Having recently returned from time in Sydney, the Australian economy presents as somewhat of a paradox. Prima facie, things look solid, and compared to most places elsewhere, this is certainly the case. But just like the helpless swimmer at the beach when a shadow passes in the water, it’s what lies beneath the surface that is potentially concerning. A number of examples are illustrative.
Unemployment of 5.2% is low. This has ticked up over time and has been supported by a falling participation rate, but this rate is still strong. However, impending cuts are likely to come in retail, post-Christmas as shoppers retreat again and certainly in finance, where a number of local and offshore banks have announced cuts. Not helping is the fact labour productivity has fallen to multi-decade lows at the same time that real wages have increased at close to 20-year highs. This stems, at least in part, from the government’s recent industrial relations reforms.
The RBA’s easing cycle should help consumers, and recent cuts of 50bps could be followed by 50bps more. At a cash rate of 4.25%, there exists ample room to keep reducing rates if necessary. Moreover, inflation is likely to be benign. But a counter to this will be the need of Australian banks to access off-shore funding at higher cost. Around 60% of the banks’ loan books are off-shore wholesale funded and this debt needs to be continuously rolled over. The situation in Europe is driving up the cost of funds, which means any further cuts by the RBA might not be passed on by the banks as they seek to protect lending margins. This could break the traditional transmission mechanism used to stimulate the consumer.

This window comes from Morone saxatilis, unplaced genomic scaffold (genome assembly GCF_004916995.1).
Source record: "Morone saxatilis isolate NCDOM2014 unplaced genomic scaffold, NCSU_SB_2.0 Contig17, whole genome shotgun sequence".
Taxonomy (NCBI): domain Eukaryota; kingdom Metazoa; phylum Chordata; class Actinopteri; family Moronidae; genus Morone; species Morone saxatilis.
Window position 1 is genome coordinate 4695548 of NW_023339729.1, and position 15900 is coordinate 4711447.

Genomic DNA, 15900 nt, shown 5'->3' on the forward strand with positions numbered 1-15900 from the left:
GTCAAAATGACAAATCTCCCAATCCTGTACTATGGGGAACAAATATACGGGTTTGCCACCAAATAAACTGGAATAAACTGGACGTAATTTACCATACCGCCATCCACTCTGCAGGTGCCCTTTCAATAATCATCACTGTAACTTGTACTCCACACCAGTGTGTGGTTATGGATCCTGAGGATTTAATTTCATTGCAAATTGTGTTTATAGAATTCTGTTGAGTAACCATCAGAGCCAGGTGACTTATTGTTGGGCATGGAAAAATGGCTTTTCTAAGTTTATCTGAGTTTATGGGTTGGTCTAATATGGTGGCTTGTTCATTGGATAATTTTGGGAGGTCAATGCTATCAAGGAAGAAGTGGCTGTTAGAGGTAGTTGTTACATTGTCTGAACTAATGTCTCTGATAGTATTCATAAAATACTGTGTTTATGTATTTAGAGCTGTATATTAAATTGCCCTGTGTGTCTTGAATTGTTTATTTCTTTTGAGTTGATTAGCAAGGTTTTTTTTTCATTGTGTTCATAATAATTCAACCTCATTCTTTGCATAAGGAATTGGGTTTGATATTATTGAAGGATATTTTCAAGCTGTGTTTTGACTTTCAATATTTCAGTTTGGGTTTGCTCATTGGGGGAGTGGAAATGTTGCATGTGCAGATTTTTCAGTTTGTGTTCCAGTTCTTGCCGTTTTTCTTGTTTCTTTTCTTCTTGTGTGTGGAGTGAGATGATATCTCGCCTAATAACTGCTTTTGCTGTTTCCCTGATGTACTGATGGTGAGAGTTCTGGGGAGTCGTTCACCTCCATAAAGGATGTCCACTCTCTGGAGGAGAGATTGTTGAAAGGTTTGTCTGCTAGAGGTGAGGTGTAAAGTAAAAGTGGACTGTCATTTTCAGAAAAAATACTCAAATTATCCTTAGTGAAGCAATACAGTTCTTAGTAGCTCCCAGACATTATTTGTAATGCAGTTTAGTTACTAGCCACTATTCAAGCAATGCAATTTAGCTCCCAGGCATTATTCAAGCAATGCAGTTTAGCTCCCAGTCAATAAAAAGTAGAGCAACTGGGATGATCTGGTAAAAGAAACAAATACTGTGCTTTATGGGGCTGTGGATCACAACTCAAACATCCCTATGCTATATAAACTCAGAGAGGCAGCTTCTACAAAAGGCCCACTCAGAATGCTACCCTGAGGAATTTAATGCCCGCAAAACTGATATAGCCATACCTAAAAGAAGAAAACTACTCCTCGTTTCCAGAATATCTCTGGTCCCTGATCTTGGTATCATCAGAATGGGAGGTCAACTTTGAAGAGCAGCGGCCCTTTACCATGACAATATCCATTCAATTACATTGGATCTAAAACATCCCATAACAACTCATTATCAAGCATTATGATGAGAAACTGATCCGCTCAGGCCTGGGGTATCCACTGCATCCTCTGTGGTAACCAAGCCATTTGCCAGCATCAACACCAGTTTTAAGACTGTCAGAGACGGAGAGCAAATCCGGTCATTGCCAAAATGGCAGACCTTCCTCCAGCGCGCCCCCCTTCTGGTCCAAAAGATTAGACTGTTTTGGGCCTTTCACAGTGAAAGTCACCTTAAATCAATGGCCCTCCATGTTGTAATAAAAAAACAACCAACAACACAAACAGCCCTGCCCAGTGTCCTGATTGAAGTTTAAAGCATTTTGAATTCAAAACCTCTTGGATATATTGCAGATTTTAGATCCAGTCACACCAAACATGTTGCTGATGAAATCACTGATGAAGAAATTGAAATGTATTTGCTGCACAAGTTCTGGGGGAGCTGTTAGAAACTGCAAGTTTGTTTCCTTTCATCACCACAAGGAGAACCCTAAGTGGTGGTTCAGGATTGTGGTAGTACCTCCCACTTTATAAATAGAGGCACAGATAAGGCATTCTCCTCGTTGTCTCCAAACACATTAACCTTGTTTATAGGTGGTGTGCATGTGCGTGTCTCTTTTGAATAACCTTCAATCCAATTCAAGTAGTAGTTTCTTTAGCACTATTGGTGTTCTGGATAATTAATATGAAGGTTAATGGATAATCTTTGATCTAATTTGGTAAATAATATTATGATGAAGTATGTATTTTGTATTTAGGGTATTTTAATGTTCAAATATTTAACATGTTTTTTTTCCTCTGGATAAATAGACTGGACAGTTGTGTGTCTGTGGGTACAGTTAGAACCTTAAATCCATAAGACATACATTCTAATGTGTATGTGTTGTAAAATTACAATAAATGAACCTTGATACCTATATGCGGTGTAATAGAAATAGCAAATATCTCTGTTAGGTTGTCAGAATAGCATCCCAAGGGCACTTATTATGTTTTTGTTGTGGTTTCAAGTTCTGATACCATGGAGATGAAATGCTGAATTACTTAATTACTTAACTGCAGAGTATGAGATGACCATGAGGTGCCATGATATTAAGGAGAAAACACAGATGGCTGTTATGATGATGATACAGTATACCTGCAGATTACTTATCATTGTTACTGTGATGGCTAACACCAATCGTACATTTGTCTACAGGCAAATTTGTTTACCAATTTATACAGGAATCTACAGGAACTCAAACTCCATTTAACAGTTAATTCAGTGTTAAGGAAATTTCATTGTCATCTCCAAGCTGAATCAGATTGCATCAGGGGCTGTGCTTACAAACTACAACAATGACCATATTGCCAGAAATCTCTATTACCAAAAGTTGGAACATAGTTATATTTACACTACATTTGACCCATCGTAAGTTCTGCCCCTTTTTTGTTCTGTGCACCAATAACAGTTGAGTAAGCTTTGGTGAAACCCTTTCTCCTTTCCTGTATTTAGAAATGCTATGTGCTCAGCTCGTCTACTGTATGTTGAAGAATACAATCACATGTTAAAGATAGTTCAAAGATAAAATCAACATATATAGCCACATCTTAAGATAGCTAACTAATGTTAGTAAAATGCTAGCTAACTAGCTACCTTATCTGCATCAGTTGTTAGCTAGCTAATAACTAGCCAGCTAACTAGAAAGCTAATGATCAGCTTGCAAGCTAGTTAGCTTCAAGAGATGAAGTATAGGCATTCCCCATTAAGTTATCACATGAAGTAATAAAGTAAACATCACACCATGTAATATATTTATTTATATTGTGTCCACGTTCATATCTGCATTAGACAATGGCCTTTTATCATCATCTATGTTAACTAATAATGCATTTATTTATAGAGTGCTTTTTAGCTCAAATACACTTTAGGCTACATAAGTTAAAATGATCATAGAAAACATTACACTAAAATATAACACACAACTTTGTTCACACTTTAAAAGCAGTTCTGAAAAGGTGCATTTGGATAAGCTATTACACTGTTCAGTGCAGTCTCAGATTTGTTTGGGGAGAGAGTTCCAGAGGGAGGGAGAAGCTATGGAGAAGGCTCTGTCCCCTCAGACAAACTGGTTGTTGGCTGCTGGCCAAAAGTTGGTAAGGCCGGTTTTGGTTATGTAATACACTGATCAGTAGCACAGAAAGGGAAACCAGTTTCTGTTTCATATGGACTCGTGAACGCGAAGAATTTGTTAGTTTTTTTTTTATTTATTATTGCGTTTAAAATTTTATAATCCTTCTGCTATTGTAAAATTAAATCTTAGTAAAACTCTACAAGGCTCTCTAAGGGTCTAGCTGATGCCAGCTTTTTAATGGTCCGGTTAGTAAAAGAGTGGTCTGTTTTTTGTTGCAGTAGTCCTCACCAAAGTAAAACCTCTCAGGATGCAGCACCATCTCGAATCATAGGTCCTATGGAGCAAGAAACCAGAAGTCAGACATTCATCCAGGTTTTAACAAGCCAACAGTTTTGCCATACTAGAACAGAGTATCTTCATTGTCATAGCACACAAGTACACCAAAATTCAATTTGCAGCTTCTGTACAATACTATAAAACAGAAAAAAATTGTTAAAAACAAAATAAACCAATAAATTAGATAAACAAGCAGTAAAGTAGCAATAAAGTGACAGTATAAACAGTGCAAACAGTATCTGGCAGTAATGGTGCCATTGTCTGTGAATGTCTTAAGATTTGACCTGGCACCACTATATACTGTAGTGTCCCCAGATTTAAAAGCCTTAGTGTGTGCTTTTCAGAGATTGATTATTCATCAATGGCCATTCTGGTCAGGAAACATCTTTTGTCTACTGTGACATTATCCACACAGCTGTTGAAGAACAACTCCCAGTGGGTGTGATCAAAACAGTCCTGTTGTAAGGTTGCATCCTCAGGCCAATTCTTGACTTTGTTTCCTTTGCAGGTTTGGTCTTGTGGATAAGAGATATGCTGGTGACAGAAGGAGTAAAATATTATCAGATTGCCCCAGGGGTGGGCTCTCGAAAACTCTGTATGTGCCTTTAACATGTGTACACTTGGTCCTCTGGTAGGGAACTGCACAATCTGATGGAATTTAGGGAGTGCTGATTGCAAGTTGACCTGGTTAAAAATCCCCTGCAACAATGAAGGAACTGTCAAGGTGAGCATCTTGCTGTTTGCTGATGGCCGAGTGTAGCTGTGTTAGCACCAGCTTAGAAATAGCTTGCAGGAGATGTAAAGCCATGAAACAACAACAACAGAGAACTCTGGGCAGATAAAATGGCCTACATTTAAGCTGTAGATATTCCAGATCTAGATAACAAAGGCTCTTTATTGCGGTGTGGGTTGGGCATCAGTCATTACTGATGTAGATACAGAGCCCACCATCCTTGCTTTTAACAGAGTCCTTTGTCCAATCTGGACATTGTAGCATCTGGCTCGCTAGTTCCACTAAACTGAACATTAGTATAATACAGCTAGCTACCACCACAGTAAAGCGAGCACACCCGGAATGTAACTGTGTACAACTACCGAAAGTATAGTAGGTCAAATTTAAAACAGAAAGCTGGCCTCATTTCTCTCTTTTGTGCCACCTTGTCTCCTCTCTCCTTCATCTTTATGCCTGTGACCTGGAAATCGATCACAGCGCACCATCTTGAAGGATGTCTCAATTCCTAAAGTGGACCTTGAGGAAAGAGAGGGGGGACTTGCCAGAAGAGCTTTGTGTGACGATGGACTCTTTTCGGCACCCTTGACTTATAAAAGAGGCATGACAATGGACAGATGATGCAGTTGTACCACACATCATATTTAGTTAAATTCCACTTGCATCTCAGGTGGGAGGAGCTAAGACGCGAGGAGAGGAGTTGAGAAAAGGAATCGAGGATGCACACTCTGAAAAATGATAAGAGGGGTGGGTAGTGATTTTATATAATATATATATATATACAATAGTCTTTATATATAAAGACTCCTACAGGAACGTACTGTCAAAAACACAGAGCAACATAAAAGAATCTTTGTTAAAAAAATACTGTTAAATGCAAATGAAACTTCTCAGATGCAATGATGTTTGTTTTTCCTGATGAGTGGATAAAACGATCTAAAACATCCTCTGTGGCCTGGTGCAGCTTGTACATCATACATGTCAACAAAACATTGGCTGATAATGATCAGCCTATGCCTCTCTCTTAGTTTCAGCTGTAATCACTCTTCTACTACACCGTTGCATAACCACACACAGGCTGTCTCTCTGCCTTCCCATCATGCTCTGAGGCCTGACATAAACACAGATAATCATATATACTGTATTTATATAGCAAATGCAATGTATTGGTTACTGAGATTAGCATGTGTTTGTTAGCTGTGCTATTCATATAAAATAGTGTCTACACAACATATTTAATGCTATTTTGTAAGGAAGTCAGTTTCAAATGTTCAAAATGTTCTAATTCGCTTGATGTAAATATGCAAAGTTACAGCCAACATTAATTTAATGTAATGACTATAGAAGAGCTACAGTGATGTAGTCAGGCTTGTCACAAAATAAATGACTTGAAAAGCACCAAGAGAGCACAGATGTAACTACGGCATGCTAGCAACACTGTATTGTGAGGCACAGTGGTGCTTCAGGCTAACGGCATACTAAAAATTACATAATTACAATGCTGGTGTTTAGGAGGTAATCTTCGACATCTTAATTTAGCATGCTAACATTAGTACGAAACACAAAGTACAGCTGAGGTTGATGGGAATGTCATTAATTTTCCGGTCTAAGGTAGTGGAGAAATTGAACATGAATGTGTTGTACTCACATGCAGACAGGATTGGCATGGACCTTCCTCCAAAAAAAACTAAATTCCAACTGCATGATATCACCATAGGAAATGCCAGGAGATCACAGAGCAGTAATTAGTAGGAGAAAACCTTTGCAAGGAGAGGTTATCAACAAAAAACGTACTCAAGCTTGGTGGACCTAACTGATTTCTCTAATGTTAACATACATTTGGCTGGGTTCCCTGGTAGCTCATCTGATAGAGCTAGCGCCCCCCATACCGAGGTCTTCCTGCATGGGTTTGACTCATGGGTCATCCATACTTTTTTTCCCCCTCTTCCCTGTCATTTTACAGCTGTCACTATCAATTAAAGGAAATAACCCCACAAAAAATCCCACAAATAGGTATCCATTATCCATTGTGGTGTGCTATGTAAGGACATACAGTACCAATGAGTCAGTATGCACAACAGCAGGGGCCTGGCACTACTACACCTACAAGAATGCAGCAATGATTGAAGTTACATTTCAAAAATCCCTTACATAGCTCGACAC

It is the resources sector that has seen Australia through the last 4 years. A dip in 2009 was quickly forgotten as volumes and prices moved to record levels on the back of Chinese demand. China now accounts for 20% of Australian exports. Is this likely to continue? Despite the official data, China continues to be the great unknown, and a dramatic slowdown there, particularly in property development and construction, could see demand for steel and so iron ore, fall dramatically. This is at the same time that record volumes of iron ore production are scheduled to come on in the next few years. This will need to be watched closely by anyone investing in the Australian market.
Having said all that, it is not all doom and gloom. If pressures in Europe were to ease, and China saw a soft landing, the Aussie consumer could come to the rescue. But definitely the biggest negative of the summer so far? Trying to live down losing to NZ in the cricket!